6. Escott November 15, 2015 at 10:11 am | #

    Thanks Corey, the first four lines should be repeated daily, the last four not.
    I think the Jewish ethical philosophy reflected in the prayer is mostly forgotten nowadays

    • Carol Wagner November 16, 2015 at 10:44 am | #

      On an environmentally level playing field we see 1 in 10 born abusers/haters, 2 more who’d step over an infant on their doorsill but not revel in harming it – that leaves 7 individuals : the seekers, the carers: “us.”

      In every culture, given comparable conditions, it is thus. (See Rabbi/Psychiatrist Abe Twerski, Founder of Gateway Rehab, on Spousal Abuse.)

      We’re judged re: our humanity by ourselves, ( mirroring whatever designation) to struggle, looking back in summing up later to see how we have done.
      THIS is the challenge given to “us.” Analyzing and quantifying are part of it, as are compromising… often needing to choose least-worst.
      Note: Odysseus had his allies and his enemies, but survived on literally a sea of confusion to make it home. So may we all. In good will and love,
      Thank you so much for this post, Corey.
      Carol Wagner, RN

  7. John T. Maher November 16, 2015 at 6:49 pm | #

    I remind all that prayers, Jewish, Muslim, sometimes Christian, are also said over animals slaughtered in sacrifice. It seems a bit hypocritical to pray for peace when the means of seeking human transcendence covers instrumental killing in any species.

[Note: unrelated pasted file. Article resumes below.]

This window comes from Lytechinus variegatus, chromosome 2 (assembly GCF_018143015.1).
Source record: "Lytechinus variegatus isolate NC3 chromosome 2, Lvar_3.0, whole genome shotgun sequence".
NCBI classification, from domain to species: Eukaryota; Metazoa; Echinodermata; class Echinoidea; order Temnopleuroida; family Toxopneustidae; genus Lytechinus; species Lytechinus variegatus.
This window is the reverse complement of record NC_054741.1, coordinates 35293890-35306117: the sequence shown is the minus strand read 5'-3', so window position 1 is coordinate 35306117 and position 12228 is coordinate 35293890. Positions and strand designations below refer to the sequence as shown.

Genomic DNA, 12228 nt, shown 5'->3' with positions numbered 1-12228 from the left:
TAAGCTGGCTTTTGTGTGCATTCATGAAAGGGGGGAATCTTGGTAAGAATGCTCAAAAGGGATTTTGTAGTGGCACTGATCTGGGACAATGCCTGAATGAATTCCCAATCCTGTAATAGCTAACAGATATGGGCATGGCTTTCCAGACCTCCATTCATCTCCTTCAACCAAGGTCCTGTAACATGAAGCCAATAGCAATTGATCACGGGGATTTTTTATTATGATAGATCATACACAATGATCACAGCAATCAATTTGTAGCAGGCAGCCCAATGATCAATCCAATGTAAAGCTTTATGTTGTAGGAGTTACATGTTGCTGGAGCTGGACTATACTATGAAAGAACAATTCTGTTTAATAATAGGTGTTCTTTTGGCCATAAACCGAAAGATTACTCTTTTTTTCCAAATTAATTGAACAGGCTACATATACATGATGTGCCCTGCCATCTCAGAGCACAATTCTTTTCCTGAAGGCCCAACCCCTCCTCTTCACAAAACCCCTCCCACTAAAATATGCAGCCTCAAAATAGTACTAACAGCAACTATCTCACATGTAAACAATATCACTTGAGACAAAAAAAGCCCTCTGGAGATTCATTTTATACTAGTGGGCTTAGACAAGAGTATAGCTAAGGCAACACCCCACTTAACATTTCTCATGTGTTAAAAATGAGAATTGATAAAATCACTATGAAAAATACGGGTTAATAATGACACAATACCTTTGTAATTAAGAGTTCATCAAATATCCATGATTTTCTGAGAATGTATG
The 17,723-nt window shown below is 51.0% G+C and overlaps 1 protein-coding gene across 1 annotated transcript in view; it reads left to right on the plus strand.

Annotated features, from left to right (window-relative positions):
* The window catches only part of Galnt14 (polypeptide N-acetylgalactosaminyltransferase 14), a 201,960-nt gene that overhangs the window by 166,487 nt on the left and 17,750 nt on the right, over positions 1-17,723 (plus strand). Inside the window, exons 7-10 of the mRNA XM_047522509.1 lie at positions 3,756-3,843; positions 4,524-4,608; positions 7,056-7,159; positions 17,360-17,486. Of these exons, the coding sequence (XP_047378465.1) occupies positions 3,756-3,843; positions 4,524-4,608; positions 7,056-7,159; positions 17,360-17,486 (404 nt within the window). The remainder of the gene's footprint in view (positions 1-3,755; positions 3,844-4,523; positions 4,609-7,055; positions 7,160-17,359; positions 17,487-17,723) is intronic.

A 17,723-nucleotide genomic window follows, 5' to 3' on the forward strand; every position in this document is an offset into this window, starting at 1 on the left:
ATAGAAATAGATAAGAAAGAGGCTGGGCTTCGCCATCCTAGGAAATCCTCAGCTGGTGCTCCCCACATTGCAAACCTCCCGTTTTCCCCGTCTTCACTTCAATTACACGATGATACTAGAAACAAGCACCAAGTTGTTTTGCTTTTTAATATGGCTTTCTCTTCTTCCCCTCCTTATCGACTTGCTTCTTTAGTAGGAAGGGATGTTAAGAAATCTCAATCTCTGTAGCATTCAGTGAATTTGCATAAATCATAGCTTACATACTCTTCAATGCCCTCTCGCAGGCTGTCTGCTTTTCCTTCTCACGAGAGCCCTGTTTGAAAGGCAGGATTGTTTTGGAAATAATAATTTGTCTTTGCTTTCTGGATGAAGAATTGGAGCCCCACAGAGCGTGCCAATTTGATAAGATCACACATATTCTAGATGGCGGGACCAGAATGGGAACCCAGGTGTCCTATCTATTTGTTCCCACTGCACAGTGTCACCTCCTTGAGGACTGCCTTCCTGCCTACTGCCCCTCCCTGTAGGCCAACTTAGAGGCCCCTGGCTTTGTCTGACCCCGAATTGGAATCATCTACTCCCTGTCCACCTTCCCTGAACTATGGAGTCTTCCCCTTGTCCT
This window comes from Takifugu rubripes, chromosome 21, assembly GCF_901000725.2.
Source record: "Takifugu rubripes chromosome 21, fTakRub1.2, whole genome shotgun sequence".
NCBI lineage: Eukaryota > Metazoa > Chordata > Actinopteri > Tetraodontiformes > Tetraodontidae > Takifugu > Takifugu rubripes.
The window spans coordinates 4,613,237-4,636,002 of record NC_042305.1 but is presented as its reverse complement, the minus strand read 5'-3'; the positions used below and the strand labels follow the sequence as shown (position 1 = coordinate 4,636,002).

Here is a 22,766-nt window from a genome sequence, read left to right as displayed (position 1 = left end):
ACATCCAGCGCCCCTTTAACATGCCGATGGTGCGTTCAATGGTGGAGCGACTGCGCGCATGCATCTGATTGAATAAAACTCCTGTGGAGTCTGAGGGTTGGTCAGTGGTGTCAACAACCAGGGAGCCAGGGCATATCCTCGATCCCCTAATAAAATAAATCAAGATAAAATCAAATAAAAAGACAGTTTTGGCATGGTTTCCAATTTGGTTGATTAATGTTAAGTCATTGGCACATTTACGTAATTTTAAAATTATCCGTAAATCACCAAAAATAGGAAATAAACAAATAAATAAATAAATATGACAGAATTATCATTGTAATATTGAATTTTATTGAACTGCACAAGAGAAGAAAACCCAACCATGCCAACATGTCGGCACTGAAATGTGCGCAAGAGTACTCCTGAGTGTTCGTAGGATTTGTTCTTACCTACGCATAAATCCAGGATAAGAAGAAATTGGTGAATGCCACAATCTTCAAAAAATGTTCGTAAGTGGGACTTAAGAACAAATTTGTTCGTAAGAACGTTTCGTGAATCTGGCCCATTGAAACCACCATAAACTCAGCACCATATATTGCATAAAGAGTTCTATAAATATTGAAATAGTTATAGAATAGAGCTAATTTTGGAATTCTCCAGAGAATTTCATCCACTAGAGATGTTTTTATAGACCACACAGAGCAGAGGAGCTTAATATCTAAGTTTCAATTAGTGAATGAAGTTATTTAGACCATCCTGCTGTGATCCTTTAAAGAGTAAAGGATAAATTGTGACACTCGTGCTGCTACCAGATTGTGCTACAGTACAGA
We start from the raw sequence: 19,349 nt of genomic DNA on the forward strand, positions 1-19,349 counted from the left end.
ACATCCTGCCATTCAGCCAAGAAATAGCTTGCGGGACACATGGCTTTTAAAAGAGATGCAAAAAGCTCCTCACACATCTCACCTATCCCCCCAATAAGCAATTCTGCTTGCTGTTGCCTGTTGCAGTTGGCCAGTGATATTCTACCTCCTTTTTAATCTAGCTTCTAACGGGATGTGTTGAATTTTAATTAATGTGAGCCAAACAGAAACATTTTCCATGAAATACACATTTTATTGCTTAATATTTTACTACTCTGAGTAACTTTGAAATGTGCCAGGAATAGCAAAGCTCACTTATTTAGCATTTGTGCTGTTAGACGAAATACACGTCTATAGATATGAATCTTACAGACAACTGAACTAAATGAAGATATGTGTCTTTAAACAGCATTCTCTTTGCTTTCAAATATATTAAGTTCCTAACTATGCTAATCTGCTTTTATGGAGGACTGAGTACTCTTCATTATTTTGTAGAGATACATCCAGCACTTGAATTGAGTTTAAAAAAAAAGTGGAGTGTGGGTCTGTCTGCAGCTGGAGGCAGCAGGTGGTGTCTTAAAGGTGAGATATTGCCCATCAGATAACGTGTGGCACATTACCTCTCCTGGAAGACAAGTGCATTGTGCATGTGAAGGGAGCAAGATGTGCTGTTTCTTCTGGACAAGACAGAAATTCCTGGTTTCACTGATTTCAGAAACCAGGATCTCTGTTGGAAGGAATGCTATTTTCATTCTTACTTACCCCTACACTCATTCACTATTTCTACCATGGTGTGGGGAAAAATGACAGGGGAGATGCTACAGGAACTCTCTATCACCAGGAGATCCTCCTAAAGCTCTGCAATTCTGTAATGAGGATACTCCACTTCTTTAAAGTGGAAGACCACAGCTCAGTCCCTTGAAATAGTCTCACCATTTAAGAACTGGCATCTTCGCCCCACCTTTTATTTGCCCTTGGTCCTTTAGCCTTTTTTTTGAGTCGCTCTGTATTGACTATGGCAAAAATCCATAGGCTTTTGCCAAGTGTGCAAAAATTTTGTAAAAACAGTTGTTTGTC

8. Roquentin November 17, 2015 at 12:58 pm | #

    War is like a disease or a fire. It doesn’t stay contained. It spreads, it pulls other places in. I was thinking about Camus’ The Plague with the above. That was a far better metaphor than I ever realized when I first read it. Or even Louis-Ferdinand Celine’s famous line from Journey To The End of the Night, “I cannot refrain from doubting that there exist no more profound realizations of our deepest character than war and illness, those two infinities of nightmare.”

    Syria didn’t stay in Syria for long. It was already in Turkey and Iraq (obviously, that was where ISIS originated). The attacks on the Kurds in Turkey have been nearly this bad in 2015 and no one really noticed. The Kurds are up against so much, and the PKK and YPG/J are probably the best organizations in the region. It’s sad that they don’t get more help.